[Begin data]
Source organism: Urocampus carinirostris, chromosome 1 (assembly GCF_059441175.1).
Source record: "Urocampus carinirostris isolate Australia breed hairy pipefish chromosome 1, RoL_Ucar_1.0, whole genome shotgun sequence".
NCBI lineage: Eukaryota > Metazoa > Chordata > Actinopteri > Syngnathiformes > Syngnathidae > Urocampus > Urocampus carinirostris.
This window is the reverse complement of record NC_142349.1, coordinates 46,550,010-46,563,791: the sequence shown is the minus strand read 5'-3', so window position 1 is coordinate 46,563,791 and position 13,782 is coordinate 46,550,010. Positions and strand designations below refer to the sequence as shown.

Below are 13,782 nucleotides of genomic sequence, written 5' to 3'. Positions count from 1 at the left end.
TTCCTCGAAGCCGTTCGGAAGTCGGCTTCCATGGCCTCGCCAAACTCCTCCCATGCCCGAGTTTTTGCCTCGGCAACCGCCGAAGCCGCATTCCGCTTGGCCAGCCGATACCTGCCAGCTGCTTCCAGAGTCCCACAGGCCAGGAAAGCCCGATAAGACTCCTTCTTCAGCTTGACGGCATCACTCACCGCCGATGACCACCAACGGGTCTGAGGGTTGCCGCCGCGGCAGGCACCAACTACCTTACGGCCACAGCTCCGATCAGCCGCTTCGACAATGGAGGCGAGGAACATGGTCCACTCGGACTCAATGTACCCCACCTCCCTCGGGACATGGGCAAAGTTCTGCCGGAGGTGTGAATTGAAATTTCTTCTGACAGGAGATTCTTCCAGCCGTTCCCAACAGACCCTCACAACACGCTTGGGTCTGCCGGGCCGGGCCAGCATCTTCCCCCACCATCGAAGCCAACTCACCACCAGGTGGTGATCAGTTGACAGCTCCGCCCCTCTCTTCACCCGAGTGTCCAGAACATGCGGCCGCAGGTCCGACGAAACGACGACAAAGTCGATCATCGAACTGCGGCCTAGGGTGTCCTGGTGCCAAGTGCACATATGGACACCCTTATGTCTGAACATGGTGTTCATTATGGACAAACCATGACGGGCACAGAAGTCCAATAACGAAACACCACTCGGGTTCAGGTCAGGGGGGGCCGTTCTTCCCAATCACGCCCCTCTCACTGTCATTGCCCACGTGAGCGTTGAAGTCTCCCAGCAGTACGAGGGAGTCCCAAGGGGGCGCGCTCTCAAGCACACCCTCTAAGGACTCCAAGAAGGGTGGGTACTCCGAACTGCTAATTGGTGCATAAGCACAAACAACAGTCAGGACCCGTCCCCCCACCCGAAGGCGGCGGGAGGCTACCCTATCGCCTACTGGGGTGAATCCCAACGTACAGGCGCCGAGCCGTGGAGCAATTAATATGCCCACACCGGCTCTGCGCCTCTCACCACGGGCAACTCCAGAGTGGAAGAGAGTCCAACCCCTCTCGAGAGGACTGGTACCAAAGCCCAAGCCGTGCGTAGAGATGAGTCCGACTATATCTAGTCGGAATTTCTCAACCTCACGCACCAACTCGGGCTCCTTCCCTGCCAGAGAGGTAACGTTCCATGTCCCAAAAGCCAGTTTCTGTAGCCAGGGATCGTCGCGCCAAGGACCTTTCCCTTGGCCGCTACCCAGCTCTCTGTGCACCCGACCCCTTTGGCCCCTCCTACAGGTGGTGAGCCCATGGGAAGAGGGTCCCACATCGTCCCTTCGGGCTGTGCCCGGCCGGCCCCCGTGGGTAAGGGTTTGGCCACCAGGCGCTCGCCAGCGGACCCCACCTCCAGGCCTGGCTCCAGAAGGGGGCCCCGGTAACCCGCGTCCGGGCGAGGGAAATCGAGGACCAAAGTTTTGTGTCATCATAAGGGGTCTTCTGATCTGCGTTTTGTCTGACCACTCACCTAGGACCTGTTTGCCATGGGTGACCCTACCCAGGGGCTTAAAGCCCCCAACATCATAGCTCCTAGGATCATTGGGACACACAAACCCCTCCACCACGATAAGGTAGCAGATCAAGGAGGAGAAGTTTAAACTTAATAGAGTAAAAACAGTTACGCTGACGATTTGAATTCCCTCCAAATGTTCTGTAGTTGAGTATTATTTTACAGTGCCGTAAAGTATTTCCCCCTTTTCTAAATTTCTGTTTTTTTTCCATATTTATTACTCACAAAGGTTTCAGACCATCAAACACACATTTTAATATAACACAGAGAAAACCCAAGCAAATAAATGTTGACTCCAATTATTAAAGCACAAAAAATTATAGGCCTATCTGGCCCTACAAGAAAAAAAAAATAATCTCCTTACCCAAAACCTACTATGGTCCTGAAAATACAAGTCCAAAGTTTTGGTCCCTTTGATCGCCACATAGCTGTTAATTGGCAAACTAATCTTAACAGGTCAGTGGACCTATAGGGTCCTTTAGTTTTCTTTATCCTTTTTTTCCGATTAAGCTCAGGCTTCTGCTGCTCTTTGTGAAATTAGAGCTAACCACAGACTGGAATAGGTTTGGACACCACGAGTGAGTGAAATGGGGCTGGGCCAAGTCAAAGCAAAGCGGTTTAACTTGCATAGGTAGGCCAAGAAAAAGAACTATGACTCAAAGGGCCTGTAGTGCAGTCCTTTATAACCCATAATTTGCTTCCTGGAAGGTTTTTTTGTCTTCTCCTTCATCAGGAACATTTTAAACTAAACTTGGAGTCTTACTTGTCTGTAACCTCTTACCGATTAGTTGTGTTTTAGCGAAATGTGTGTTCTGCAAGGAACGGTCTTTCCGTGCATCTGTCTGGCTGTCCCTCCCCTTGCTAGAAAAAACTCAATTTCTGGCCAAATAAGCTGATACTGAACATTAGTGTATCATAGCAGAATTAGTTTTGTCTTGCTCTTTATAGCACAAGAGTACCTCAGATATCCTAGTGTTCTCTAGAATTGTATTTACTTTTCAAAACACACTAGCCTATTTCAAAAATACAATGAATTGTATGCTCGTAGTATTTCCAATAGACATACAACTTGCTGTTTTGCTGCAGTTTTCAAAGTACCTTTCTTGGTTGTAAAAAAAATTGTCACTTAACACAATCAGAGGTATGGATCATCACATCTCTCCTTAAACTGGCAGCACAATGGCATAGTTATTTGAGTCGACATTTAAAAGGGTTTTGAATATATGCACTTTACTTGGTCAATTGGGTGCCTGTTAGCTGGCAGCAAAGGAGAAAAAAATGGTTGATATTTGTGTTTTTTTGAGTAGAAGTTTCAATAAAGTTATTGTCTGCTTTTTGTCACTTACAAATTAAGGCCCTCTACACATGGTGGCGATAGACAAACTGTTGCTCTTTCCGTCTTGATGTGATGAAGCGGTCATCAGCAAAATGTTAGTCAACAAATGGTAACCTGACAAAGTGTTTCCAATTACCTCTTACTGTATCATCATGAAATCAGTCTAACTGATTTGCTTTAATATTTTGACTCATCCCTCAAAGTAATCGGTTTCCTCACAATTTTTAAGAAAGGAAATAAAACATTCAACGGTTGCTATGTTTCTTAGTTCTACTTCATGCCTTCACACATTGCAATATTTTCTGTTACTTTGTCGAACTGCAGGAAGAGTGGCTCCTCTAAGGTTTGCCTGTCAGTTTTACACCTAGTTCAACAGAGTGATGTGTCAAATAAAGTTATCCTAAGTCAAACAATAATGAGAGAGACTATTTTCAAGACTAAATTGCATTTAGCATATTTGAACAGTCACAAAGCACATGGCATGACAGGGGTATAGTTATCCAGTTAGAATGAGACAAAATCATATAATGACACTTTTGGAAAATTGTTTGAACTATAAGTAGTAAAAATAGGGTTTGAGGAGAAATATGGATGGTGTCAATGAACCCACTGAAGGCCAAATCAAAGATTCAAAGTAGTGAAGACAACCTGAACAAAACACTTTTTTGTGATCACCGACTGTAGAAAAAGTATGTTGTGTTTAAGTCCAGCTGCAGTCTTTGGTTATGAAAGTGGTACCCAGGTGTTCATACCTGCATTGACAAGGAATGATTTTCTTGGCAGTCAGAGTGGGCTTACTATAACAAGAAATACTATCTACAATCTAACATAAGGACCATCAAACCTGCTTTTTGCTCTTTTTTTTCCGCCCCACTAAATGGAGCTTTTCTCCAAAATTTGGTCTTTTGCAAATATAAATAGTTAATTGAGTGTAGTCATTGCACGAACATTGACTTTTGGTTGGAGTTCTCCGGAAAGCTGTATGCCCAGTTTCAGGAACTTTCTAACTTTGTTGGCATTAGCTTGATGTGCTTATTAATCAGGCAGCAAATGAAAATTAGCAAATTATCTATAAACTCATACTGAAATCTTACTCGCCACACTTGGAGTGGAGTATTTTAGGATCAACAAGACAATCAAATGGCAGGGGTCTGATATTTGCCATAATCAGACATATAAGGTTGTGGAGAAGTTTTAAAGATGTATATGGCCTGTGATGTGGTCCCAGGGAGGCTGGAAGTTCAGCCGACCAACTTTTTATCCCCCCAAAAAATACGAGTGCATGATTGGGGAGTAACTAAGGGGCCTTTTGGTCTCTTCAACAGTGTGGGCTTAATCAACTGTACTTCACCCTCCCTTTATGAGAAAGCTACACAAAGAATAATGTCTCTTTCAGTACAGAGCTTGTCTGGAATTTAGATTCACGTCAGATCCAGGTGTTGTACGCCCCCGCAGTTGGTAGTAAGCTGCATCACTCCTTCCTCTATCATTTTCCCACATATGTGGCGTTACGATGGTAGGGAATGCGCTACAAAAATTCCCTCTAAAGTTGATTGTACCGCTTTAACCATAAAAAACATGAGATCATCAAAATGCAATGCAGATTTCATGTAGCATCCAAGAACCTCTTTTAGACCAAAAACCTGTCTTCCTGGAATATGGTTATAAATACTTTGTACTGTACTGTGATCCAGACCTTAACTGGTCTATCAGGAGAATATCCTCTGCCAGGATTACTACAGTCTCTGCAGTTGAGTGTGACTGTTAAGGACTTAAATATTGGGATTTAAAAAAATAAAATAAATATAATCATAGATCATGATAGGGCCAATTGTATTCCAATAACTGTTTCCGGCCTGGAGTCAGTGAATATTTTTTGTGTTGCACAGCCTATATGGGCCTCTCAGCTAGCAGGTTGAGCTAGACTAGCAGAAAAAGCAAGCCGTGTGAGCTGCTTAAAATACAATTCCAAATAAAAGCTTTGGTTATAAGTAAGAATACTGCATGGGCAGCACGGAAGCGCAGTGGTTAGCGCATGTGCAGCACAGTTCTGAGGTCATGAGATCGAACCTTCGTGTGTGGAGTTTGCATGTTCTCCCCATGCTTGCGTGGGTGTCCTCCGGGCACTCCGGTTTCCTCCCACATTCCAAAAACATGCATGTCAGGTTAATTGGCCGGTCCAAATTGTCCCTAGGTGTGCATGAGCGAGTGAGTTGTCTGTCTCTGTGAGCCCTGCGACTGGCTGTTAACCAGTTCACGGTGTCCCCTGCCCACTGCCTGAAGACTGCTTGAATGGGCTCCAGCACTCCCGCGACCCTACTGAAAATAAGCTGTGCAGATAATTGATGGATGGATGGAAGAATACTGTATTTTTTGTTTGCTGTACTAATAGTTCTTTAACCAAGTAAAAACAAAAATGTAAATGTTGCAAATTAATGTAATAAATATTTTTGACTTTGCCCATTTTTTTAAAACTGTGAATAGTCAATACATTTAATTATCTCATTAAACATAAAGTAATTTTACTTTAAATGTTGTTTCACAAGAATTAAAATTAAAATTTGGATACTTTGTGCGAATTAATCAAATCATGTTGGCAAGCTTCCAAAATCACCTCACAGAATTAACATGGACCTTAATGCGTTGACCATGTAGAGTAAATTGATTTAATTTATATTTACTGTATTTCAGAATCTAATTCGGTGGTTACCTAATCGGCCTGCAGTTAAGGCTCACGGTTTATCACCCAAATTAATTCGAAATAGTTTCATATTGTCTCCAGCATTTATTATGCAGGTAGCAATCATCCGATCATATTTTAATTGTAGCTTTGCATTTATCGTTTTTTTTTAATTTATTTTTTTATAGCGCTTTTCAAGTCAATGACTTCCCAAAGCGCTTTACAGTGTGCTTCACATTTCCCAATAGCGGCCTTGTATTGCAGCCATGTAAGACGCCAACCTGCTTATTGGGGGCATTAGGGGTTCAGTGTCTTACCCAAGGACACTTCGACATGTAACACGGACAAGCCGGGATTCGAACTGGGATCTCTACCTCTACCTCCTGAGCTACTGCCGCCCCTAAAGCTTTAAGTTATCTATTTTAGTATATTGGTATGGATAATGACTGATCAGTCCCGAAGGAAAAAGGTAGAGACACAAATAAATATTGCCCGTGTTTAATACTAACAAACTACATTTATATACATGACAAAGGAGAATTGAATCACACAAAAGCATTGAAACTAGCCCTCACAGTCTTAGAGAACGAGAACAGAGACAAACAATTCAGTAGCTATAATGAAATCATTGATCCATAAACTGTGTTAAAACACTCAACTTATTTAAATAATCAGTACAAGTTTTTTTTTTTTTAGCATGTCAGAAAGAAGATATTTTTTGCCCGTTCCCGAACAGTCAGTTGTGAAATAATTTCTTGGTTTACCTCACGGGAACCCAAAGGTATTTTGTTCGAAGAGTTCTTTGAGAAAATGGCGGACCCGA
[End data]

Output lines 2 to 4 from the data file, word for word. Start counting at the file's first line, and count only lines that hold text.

Source record: "Urocampus carinirostris isolate Australia breed hairy pipefish chromosome 1, RoL_Ucar_1.0, whole genome shotgun sequence".
NCBI lineage: Eukaryota > Metazoa > Chordata > Actinopteri > Syngnathiformes > Syngnathidae > Urocampus > Urocampus carinirostris.
This window is the reverse complement of record NC_142349.1, coordinates 46,550,010-46,563,791: the sequence shown is the minus strand read 5'-3', so window position 1 is coordinate 46,563,791 and position 13,782 is coordinate 46,550,010. Positions and strand designations below refer to the sequence as shown.